It’s no surprise that runners are typically very competitive and self-driven people. They want to do the very best they can in their races, so they try to do the very best they can in their training. Part of making training as effective as possible, in addition to running all the requisite miles and doing all the requisite strength training, is honing in on diet and eating in a way that is supportive of their training goals.
Perhaps it goes without saying, then, that a lot of runners will often do whatever they think will ultimately help them achieve their running goals. For many, that means eating in a particular way — one that’s probably healthier than that of the average population — and more often than not, that means eating primarily carbohydrates as a fuel source.
As the ketogenic (or popularly referred to as “keto”) diet has gained popularity over the past few years, naturally many runners have begun to wonder if the keto diet could be supportive of their training and racing goals.
Keto versus carbs for runners?
Admittedly, at first glance, it comes off as completely counterintuitive and asynchronous to running, especially when we consider that for years, runners have been taught to use carbohydrate-rich foods like breads, pastas, and potatoes to fuel their running exploits. Typically speaking, keto adoptees eat primarily fat-rich food as their main source of nutrients and calories (nearly 80%), only about 15% or so from protein, and the balance, anywhere between 0-5% from carbohydrates. The typical keto breakdown flies in the face of the average high carbohydrate diet, which can max out around 60-75% of a runner’s nutritional profile.
The mixed and somewhat nascent science behind keto
Even though keto appears to be gaining traction as a hot new eating trend, the reality is that it has been a diet that has been around for many years but predominantly within the diabetic community. It was only recently that the endurance community’s interest began to be piqued with this dietary trend and with good reason: thanks to the internet and the proliferation of people’s anecdotes that promised great results and feedback, runners, understandably, wanted in.
While the scientific community understands and has documented keto’s implications for diabetics — namely, that this diet can help alleviate diabetics’ symptoms from their chronic illness — as yet, there hasn’t been a ton of research on the way that keto affects endurance athletes.
The few studies that have been done have been small in nature and have shown mixed results for endurance athletes. It is far easier for our bodies to burn carbohydrates than it is to burn fats, and while some studies have shown that consuming a keto diet can result in improved body composition, other studies seemed to have revealed that a keto diet can result in poorer aerobic performances, particularly in shorter distances.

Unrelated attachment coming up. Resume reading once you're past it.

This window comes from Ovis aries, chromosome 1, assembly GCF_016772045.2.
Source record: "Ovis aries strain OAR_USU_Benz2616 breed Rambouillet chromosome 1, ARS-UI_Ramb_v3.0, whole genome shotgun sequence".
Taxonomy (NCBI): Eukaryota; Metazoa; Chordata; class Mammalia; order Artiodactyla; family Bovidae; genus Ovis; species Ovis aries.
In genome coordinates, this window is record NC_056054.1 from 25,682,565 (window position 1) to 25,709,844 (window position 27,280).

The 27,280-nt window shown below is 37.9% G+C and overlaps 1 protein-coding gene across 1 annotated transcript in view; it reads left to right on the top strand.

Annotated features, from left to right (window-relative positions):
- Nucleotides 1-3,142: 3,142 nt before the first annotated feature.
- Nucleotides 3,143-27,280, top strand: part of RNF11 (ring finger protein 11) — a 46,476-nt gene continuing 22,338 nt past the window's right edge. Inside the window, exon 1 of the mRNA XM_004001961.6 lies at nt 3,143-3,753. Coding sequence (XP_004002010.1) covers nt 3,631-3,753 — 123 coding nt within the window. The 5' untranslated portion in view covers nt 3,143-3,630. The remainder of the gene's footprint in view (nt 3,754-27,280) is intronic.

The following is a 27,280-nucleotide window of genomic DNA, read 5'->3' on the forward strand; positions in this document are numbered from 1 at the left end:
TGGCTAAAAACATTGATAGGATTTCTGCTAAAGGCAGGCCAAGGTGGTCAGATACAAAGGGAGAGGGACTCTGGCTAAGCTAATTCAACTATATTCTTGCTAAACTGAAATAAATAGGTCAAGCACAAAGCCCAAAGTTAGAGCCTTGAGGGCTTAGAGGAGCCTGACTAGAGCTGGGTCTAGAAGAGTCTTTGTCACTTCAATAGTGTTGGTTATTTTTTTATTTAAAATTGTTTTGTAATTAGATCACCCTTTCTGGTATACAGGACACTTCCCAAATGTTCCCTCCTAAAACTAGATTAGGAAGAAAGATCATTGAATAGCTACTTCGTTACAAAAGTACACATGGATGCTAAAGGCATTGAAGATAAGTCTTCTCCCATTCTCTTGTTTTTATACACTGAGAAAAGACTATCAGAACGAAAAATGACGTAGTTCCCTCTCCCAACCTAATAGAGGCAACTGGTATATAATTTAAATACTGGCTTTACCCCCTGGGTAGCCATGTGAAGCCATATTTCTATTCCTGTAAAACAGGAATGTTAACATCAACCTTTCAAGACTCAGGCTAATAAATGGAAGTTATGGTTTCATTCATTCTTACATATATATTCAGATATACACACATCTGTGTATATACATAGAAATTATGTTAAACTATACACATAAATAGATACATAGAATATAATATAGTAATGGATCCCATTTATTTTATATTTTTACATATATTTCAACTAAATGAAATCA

The thinking here is that in shorter distances — such as in 5k races — runners are pushing their bodies to the well and are attempting to go as hard and fast as they possibly can. When runners are pushing hard, their bodies simply can’t access their fat stores as readily as they can that of their carbohydrates.
In contrast, in ultramarathon distance races, such as 50 miles, because runners are expending energy at a slower rate (and thus, running slower times), their bodies can more readily access their fat-based energy stores.
This is all simply to say that runners will likely have greater performance-based success on keto if they’re training to run ultra-level distances more so than shorter, pure speed-based ones. The science at this point seems to suggest that it’s a matter of energy accessibility, but again, the science is nascent and evolving.
What does this mean for female runners?
When we talk about female runners and their dietary considerations, a few things typically differentiate them from that of their male counterparts. For starters, in general, women need to consume fewer calories per day than males — at the sedentary level, anyway. When we compare active females to active males, of course active females still need to consume more calories daily than sedentary females, but comparatively speaking, active women will still likely consume fewer calories than men.
Another key differentiating factor for women runners to consider, in regards to their dietary intake, is whether they are pregnant or breastfeeding. Both pregnancy and breastfeeding can profoundly affect a woman’s dietary needs, and this is especially true if the pregnant/breastfeeding woman is also a runner. It would behoove women runners to consult with a registered dietician if they are pregnant/breastfeeding and would like to follow a ketogenic diet simply to ensure that they are doing so safely and in a way that can be supportive of their current state in life.
A final differentiating factor that female runners ought to consider regarding the keto diet is their own history with their iron levels. It’s not uncommon for female runners to struggle with low iron, low ferritin, or even anemia. A sports medicine provider and/or registered dietician can help female runners to ensure their iron and ferritin levels are at a level that is healthy for them and their activity levels. For some female runners, this may mean supplementing with a daily iron pill, and for others, it may mean significantly altering their diet (perhaps in addition to a daily supplement).